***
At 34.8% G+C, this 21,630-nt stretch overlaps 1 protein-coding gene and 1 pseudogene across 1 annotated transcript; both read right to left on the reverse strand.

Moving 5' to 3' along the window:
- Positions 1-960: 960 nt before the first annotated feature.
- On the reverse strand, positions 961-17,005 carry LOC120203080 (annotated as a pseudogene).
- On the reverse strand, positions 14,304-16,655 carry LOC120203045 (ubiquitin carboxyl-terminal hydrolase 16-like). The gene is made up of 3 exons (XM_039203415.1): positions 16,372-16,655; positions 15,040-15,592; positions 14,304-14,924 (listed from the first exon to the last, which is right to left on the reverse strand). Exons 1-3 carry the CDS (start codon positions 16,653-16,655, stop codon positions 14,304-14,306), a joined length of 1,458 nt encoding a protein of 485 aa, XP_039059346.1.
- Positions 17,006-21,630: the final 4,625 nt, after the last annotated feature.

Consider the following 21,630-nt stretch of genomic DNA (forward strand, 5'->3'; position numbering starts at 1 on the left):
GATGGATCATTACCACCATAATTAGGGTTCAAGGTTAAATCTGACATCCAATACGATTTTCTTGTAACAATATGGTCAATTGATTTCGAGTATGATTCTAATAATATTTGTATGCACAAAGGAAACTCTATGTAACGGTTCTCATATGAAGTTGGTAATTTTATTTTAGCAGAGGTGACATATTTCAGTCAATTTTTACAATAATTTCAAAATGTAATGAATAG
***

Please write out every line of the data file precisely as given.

At 34.8% G+C, this 21,630-nt stretch overlaps 1 protein-coding gene and 1 pseudogene across 1 annotated transcript; both read right to left on the reverse strand.

Moving 5' to 3' along the window:
- Positions 1-960: 960 nt before the first annotated feature.
- On the reverse strand, positions 961-17,005 carry LOC120203080 (annotated as a pseudogene).
- On the reverse strand, positions 14,304-16,655 carry LOC120203045 (ubiquitin carboxyl-terminal hydrolase 16-like). The gene is made up of 3 exons (XM_039203415.1): positions 16,372-16,655; positions 15,040-15,592; positions 14,304-14,924 (listed from the first exon to the last, which is right to left on the reverse strand). Exons 1-3 carry the CDS (start codon positions 16,653-16,655, stop codon positions 14,304-14,306), a joined length of 1,458 nt encoding a protein of 485 aa, XP_039059346.1.
- Positions 17,006-21,630: the final 4,625 nt, after the last annotated feature.

Consider the following 21,630-nt stretch of genomic DNA (forward strand, 5'->3'; position numbering starts at 1 on the left):
GATGGATCATTACCACCATAATTAGGGTTCAAGGTTAAATCTGACATCCAATACGATTTTCTTGTAACAATATGGTCAATTGATTTCGAGTATGATTCTAATAATATTTGTATGCACAAAGGAAACTCTATGTAACGGTTCTCATATGAAGTTGGTAATTTTATTTTAGCAGAGGTGACATATTTCAGTCAATTTTTACAATAATTTCAAAATGTAATGAATAG